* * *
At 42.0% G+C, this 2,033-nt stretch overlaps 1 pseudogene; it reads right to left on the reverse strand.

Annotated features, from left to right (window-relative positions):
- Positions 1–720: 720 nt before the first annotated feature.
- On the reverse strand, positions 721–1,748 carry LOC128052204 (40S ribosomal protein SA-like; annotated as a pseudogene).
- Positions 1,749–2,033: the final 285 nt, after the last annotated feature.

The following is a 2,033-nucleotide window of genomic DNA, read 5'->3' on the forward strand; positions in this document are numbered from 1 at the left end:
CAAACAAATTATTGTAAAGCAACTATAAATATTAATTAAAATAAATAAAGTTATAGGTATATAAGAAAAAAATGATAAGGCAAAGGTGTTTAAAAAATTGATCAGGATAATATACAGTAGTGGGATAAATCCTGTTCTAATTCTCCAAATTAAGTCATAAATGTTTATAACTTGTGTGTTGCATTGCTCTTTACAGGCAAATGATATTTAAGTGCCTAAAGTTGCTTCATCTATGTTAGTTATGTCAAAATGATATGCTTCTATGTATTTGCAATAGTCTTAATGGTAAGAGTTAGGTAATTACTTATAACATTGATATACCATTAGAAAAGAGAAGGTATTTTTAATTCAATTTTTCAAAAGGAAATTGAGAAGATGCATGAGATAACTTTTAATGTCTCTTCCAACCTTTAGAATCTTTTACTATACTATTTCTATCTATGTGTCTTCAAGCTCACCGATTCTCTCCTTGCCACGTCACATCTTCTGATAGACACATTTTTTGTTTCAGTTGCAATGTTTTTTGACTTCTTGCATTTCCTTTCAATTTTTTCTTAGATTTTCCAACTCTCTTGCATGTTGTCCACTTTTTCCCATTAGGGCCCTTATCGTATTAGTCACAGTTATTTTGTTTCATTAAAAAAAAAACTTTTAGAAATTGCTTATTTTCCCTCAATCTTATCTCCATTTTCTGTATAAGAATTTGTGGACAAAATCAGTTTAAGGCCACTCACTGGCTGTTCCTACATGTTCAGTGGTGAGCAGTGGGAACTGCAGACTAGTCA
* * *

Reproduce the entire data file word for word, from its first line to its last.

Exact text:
At 42.0% G+C, this 2,033-nt stretch overlaps 1 pseudogene; it reads right to left on the reverse strand.

Annotated features, from left to right (window-relative positions):
- Positions 1–720: 720 nt before the first annotated feature.
- On the reverse strand, positions 721–1,748 carry LOC128052204 (40S ribosomal protein SA-like; annotated as a pseudogene).
- Positions 1,749–2,033: the final 285 nt, after the last annotated feature.

The following is a 2,033-nucleotide window of genomic DNA, read 5'->3' on the forward strand; positions in this document are numbered from 1 at the left end:
CAAACAAATTATTGTAAAGCAACTATAAATATTAATTAAAATAAATAAAGTTATAGGTATATAAGAAAAAAATGATAAGGCAAAGGTGTTTAAAAAATTGATCAGGATAATATACAGTAGTGGGATAAATCCTGTTCTAATTCTCCAAATTAAGTCATAAATGTTTATAACTTGTGTGTTGCATTGCTCTTTACAGGCAAATGATATTTAAGTGCCTAAAGTTGCTTCATCTATGTTAGTTATGTCAAAATGATATGCTTCTATGTATTTGCAATAGTCTTAATGGTAAGAGTTAGGTAATTACTTATAACATTGATATACCATTAGAAAAGAGAAGGTATTTTTAATTCAATTTTTCAAAAGGAAATTGAGAAGATGCATGAGATAACTTTTAATGTCTCTTCCAACCTTTAGAATCTTTTACTATACTATTTCTATCTATGTGTCTTCAAGCTCACCGATTCTCTCCTTGCCACGTCACATCTTCTGATAGACACATTTTTTGTTTCAGTTGCAATGTTTTTTGACTTCTTGCATTTCCTTTCAATTTTTTCTTAGATTTTCCAACTCTCTTGCATGTTGTCCACTTTTTCCCATTAGGGCCCTTATCGTATTAGTCACAGTTATTTTGTTTCATTAAAAAAAAAACTTTTAGAAATTGCTTATTTTCCCTCAATCTTATCTCCATTTTCTGTATAAGAATTTGTGGACAAAATCAGTTTAAGGCCACTCACTGGCTGTTCCTACATGTTCAGTGGTGAGCAGTGGGAACTGCAGACTAGTCA